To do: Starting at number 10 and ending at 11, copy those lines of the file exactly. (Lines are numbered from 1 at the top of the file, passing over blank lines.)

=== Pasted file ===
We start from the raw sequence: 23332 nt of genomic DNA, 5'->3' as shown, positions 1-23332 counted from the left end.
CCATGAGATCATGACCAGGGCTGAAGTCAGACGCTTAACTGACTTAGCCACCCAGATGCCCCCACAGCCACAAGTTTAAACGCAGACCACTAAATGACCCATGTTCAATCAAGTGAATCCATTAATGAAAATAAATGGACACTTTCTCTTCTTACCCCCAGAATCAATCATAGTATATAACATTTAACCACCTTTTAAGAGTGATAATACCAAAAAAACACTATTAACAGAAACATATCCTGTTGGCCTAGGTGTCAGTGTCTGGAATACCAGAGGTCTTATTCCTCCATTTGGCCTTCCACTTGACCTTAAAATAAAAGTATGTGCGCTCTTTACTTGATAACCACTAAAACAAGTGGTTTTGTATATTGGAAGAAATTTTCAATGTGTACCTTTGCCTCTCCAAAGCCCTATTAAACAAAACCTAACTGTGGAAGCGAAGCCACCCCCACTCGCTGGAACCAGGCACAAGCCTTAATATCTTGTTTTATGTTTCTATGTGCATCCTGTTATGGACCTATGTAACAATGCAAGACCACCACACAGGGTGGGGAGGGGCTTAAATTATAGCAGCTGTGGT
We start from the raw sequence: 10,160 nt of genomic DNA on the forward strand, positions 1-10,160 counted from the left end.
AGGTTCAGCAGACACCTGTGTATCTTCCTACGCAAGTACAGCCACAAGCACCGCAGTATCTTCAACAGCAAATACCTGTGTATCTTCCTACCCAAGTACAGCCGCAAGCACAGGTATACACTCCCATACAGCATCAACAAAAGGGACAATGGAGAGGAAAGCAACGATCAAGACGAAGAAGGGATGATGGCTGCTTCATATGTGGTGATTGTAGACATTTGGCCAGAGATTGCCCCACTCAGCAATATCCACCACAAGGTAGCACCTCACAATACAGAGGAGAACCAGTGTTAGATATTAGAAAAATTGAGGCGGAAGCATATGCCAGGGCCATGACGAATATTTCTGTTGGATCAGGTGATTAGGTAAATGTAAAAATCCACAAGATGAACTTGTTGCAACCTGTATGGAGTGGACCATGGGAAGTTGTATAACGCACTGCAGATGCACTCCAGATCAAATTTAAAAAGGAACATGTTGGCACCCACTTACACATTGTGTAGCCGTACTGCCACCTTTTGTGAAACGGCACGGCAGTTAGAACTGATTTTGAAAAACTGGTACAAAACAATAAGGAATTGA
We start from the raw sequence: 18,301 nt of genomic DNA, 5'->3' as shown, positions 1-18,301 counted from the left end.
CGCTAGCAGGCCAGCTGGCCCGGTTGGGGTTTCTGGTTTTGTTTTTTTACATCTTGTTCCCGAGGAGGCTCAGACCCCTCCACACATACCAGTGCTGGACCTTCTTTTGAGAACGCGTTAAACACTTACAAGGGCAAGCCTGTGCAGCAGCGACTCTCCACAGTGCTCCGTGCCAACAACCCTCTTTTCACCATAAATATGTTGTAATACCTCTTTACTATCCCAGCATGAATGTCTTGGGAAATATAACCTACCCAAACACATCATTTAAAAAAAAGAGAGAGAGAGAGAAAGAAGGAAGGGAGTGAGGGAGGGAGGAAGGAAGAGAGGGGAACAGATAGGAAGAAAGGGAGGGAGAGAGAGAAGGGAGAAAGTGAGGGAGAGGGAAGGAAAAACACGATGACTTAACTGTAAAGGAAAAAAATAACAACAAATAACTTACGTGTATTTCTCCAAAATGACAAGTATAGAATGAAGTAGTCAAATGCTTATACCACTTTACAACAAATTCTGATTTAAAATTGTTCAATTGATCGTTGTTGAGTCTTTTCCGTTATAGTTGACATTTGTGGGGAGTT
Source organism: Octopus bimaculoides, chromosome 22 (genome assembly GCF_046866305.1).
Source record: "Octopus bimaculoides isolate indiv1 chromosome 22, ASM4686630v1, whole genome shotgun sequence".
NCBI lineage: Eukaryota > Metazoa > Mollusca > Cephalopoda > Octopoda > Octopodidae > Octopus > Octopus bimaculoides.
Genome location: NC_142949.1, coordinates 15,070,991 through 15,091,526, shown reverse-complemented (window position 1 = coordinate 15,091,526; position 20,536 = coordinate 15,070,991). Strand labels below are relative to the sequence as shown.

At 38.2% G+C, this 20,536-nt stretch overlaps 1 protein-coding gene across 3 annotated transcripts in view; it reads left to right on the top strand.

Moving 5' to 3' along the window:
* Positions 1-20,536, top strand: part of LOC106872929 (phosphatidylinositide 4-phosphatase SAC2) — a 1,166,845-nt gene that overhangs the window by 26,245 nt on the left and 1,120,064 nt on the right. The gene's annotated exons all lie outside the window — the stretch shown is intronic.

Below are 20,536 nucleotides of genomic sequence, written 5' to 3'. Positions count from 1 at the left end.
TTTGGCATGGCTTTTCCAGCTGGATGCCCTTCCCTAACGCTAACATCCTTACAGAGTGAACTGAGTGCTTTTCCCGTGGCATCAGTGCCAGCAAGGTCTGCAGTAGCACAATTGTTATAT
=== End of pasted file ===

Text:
Genome location: NC_142949.1, coordinates 15,070,991 through 15,091,526, shown reverse-complemented (window position 1 = coordinate 15,091,526; position 20,536 = coordinate 15,070,991). Strand labels below are relative to the sequence as shown.

At 38.2% G+C, this 20,536-nt stretch overlaps 1 protein-coding gene across 3 annotated transcripts in view; it reads left to right on the top strand.